GM1 Addition Increased NGF, TrkA, and Microtubules in DRMs
We asked if treatments that are known to affect the amount and the activity of TrkA in lipid rafts also affect microtubules in DRMs. The ganglioside, GM1 has been shown to activate Trk receptors and prevent apoptosis in sympathetic neurons and PC12 cells, which is hypothesized to be due to increased TrkA association within lipid rafts, –. Overexpression of the enzyme that produces GM1, however, has also been shown to decrease amounts of specific proteins associated with rafts and suppress TrkA dimerization, which is required for signaling activity . These data suggest that TrkA signal transduction causes its recruitment to lipid rafts. One possibility is that GM1 at very high levels may also dilute rafts or change the properties of the membrane such that signaling is impeded. To determine whether changes in lipid rafts affected the recruitment of TrkA and p75NTR, we measured the effect of adding GM1 on the amount of NGF, its receptors, and microtubules in DRMs. GM1 increased NGF and Trk in DRMs more than 2-fold (Figure 3A, B). In contrast, p75NTR and flotillin were affected by GM1 in the opposite way. GM1-treated cells had less than half the amounts of p75NTR and flotillin in floating DRMs compared to those of control (Figure 3C). It is important to note that the fraction of p75NTR and flotillin in DRMs is constitutively high, about 20% without GM1 treatment, compared to TrkA (~2%). p75NTR and flotillin are known to preferentially associate with lipid rafts in many different cell types, and this property may be related to their similar decrease in DRMs in GM1-treated cells. The data are consistent with high levels of GM1 diluting rafts, which affects proteins that preferentially or constitutively associate with rafts differently than proteins that transiently associate with rafts in response to stimulation.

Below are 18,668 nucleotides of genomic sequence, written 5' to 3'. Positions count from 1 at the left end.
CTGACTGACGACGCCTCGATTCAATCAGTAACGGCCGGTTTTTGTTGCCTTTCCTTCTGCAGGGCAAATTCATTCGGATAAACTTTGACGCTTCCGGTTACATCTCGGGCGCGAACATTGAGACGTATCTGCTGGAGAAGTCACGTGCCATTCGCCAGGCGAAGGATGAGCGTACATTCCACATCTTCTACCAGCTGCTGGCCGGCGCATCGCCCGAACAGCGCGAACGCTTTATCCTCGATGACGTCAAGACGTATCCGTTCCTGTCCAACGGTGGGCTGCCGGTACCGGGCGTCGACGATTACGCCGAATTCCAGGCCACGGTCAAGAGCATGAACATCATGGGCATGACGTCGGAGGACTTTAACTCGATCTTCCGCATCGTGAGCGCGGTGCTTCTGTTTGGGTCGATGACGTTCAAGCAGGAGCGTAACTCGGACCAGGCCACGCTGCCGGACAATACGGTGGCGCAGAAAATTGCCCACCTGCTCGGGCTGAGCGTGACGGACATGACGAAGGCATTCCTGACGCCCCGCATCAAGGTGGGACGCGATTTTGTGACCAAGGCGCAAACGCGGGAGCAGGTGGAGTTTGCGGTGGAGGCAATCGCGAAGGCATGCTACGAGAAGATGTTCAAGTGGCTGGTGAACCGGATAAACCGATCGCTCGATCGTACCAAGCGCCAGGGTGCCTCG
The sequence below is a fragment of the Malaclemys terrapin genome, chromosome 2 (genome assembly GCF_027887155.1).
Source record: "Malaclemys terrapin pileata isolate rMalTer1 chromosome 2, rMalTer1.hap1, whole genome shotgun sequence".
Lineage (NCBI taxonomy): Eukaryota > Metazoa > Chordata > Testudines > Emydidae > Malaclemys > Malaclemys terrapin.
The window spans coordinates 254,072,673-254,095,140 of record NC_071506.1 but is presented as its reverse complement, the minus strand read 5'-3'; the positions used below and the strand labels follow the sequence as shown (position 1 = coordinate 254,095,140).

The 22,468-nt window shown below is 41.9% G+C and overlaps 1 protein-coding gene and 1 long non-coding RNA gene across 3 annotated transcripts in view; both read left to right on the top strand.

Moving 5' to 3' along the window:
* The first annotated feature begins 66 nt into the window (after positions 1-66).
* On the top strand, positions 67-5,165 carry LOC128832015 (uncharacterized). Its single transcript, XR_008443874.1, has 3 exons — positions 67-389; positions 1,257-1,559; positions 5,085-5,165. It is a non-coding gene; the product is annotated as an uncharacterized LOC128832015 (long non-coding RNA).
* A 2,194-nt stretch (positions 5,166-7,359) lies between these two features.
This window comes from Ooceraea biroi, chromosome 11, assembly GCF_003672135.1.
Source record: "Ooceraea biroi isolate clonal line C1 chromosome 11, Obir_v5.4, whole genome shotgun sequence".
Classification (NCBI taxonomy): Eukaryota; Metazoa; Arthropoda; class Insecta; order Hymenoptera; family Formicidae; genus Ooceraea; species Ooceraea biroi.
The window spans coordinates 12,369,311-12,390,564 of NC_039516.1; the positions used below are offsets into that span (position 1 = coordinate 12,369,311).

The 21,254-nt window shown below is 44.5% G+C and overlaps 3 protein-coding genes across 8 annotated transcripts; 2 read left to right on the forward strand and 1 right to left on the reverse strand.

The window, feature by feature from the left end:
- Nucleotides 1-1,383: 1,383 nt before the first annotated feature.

We also found that the microtubules that associated with floating DRMs increased more than 3-fold after GM1 treatment (Figure 3A and C, tubulin). Thus, GM1’s effects, as with in vitro reactions that cause microtubules to polymerize, were to increase microtubules in DRMs, which correlated with increases in NGF and TrkA. In both cases p75NTR behaved in the opposite manner. The data suggest that NGF is mostly bound to TrkA, not p75NTR, in floating DRMs, because the changes in the distribution of NGF paralleled that of TrkA.
GM1 was pre-incubated with cells at 65 µM. Control samples in the same experiment were treated identically except no GM1 was added. Cells were bound to 125I-NGF and sonicated DRMs were floated on iodixanol equilibrium gradients as in Figure 1 (0 min). A) Western blots showing that TrkA and tubulin were increased in floating DRMs with GM1 treatment. B) 125I-NGF in floating DRMs (left, plotted as in Figure 1) increased with GM1 treatment (filled circles) compared to control (open triangles). The amount of 125I-NGF in floating DRMs, plotted as a fraction of that in the whole cell as in Figure 2, increased in GM1-treated cells (p<0.1). C) Data from western blots with anti-TrkA, -p75NTR, -flotillin and -tubulin (indicated) were quantified and the amount in the floating DRM peak coincident with 125I-NGF are plotted as the percent of the whole cell for control and GM1-treated cells. The amount of p75NTR in the floating DRMs decreased by half (from 19% to 8%) after GM1 treatment (p<0.1). Flotillin was also decreased (p<0.1), while TrkA (p<0.1) and tubulin (p<0.01) were increased by GM1.